Prep5 m Cook5 m Ready In10 m Bring brown sugar, butter, and milk to a gentle boil and cook until thickened, 1 to 2 minutes. Remove from heat; add vanilla extract. You might also like Norwegian Butter Sauce (Sandefjordsmor) A luxuriously rich and user-friendly butter sauce! Chef John's Fresh Raspberry Sauce See how to make this vibrant dessert sauce out of fresh or frozen raspberries. Better-Than-Olive Garden® Alfredo Sauce Classic creamy and cheesy Alfredo sauce. Get the magazine Get a full year for just $7.99! Cook 5-star weekday dinners every time.
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How To Make Carmel

That’s because caramel sauces and candies are what professionals call a “noncrystalline confection.” Due to its relatively low sugar saturation and its comparatively high percentage of fat, this type of caramel isn’t conducive to the formation of sugar crystals. Since it’s so easy to make a flawless caramel without it, I view corn syrup in caramel as a needless complication, with no obvious benefit.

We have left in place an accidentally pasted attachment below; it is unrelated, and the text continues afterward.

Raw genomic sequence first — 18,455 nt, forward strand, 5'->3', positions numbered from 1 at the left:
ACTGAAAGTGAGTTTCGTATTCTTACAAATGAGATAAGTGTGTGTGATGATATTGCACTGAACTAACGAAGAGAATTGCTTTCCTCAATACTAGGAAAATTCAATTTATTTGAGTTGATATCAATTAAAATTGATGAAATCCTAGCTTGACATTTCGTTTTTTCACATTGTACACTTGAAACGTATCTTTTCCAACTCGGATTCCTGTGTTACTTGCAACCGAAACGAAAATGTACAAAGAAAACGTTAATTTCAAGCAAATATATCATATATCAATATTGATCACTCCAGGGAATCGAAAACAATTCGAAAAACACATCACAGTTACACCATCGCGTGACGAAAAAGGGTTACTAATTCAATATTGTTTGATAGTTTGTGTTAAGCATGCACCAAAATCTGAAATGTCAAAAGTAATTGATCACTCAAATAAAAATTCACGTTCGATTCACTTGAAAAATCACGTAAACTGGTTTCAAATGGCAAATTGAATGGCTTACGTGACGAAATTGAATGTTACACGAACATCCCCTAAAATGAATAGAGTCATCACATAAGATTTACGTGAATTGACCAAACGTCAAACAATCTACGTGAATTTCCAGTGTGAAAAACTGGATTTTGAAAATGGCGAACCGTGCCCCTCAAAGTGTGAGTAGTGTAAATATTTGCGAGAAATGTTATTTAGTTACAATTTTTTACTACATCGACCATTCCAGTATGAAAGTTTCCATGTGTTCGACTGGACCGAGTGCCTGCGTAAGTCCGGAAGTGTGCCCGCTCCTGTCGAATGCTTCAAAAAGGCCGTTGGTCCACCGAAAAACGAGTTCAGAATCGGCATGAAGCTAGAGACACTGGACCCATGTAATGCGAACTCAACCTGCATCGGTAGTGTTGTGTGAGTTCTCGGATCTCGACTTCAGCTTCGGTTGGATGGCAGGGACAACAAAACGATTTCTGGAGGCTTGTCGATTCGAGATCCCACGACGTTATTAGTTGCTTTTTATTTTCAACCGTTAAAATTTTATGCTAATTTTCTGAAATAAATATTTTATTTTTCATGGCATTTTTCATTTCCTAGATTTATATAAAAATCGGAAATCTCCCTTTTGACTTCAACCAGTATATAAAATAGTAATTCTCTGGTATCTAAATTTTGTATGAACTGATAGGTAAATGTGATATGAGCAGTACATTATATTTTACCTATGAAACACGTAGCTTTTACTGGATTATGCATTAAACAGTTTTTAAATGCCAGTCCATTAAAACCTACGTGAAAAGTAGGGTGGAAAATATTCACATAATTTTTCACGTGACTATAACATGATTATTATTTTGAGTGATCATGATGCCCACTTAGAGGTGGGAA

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How To Make Carmel

In many recipes, you’ll be asked to use a damp pastry brush to wash down the sides of a pot. This is a vital step in any supersaturated candy so loaded with sugar that it teeters on the brink of crystallization. Think fudge, marshmallows, and fondant. But again: Caramel sauce is noncrystalline, so you don’t have to go out of your way to keep it creamy. All you have to do is make sure the sugar is dissolved, so just give it a stir while the water comes to a boil.